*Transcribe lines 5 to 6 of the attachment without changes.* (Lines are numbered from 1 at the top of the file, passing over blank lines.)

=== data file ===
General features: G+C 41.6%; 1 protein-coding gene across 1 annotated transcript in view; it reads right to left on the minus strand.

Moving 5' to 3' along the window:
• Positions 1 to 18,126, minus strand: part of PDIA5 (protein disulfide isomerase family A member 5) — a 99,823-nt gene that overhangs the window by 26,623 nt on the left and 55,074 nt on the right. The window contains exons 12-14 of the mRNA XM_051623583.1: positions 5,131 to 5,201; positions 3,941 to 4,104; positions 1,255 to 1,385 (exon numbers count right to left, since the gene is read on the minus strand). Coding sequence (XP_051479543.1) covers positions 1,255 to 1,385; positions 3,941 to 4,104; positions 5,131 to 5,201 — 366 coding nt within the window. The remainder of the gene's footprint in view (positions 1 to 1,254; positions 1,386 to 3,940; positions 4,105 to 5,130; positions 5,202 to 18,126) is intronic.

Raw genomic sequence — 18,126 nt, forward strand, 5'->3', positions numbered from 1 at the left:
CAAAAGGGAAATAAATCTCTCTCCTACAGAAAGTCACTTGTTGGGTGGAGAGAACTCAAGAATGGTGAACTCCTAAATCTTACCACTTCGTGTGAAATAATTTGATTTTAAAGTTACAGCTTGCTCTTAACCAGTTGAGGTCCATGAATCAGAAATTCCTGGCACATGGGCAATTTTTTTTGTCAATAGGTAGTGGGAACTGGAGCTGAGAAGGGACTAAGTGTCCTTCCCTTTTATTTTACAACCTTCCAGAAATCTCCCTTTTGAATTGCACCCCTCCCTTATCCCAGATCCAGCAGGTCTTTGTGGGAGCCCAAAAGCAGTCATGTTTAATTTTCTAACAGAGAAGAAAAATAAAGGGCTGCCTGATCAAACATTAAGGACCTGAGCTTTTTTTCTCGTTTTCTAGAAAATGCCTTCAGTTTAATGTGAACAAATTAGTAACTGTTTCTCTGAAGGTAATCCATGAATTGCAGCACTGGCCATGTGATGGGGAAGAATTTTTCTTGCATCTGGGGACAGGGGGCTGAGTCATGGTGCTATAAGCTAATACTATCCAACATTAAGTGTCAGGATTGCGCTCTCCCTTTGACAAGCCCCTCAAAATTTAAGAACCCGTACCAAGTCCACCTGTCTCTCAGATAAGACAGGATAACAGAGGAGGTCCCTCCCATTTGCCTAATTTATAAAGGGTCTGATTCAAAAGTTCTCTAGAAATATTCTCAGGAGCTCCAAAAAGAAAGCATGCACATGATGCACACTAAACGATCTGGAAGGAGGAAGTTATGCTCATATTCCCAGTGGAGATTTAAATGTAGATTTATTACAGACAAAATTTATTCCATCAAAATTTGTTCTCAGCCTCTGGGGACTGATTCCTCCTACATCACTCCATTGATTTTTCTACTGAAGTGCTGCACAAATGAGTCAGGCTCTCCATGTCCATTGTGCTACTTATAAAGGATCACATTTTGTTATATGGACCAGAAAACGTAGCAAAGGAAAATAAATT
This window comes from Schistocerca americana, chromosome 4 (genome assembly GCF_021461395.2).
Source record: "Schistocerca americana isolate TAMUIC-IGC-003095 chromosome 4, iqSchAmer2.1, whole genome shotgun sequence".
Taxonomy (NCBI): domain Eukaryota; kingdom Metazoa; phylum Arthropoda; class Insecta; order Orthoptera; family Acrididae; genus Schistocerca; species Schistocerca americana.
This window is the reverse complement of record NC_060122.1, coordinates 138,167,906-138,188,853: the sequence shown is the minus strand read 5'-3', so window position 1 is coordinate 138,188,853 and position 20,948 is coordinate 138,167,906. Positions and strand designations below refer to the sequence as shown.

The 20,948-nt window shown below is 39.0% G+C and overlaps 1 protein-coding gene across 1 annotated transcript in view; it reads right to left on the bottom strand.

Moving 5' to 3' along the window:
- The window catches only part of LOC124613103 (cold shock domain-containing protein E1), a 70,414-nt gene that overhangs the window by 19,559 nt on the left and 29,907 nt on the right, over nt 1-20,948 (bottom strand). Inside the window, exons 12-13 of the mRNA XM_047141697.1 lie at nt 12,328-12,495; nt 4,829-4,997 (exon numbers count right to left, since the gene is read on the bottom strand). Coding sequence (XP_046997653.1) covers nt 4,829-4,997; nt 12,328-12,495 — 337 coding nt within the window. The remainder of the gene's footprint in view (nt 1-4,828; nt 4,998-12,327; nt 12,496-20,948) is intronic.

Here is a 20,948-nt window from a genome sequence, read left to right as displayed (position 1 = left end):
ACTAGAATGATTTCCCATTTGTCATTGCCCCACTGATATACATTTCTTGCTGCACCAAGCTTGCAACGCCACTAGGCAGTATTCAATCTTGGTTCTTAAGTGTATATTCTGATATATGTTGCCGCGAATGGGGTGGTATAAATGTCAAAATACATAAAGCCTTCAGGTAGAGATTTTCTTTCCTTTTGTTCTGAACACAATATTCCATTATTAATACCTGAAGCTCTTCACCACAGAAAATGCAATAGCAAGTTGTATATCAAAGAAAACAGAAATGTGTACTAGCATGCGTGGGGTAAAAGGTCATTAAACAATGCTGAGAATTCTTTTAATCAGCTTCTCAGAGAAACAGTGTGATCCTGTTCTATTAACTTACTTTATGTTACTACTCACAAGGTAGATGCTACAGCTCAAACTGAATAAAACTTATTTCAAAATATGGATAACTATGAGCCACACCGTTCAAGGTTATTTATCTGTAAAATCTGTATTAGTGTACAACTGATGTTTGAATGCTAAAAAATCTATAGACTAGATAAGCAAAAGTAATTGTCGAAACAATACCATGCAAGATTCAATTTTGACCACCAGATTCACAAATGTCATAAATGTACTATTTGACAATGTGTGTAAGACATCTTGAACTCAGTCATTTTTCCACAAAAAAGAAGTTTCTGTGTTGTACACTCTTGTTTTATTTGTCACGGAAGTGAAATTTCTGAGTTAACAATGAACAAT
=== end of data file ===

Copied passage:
CAAAAGGGAAATAAATCTCTCTCCTACAGAAAGTCACTTGTTGGGTGGAGAGAACTCAAGAATGGTGAACTCCTAAATCTTACCACTTCGTGTGAAATAATTTGATTTTAAAGTTACAGCTTGCTCTTAACCAGTTGAGGTCCATGAATCAGAAATTCCTGGCACATGGGCAATTTTTTTTGTCAATAGGTAGTGGGAACTGGAGCTGAGAAGGGACTAAGTGTCCTTCCCTTTTATTTTACAACCTTCCAGAAATCTCCCTTTTGAATTGCACCCCTCCCTTATCCCAGATCCAGCAGGTCTTTGTGGGAGCCCAAAAGCAGTCATGTTTAATTTTCTAACAGAGAAGAAAAATAAAGGGCTGCCTGATCAAACATTAAGGACCTGAGCTTTTTTTCTCGTTTTCTAGAAAATGCCTTCAGTTTAATGTGAACAAATTAGTAACTGTTTCTCTGAAGGTAATCCATGAATTGCAGCACTGGCCATGTGATGGGGAAGAATTTTTCTTGCATCTGGGGACAGGGGGCTGAGTCATGGTGCTATAAGCTAATACTATCCAACATTAAGTGTCAGGATTGCGCTCTCCCTTTGACAAGCCCCTCAAAATTTAAGAACCCGTACCAAGTCCACCTGTCTCTCAGATAAGACAGGATAACAGAGGAGGTCCCTCCCATTTGCCTAATTTATAAAGGGTCTGATTCAAAAGTTCTCTAGAAATATTCTCAGGAGCTCCAAAAAGAAAGCATGCACATGATGCACACTAAACGATCTGGAAGGAGGAAGTTATGCTCATATTCCCAGTGGAGATTTAAATGTAGATTTATTACAGACAAAATTTATTCCATCAAAATTTGTTCTCAGCCTCTGGGGACTGATTCCTCCTACATCACTCCATTGATTTTTCTACTGAAGTGCTGCACAAATGAGTCAGGCTCTCCATGTCCATTGTGCTACTTATAAAGGATCACATTTTGTTATATGGACCAGAAAACGTAGCAAAGGAAAATAAATT
This window comes from Schistocerca americana, chromosome 4 (genome assembly GCF_021461395.2).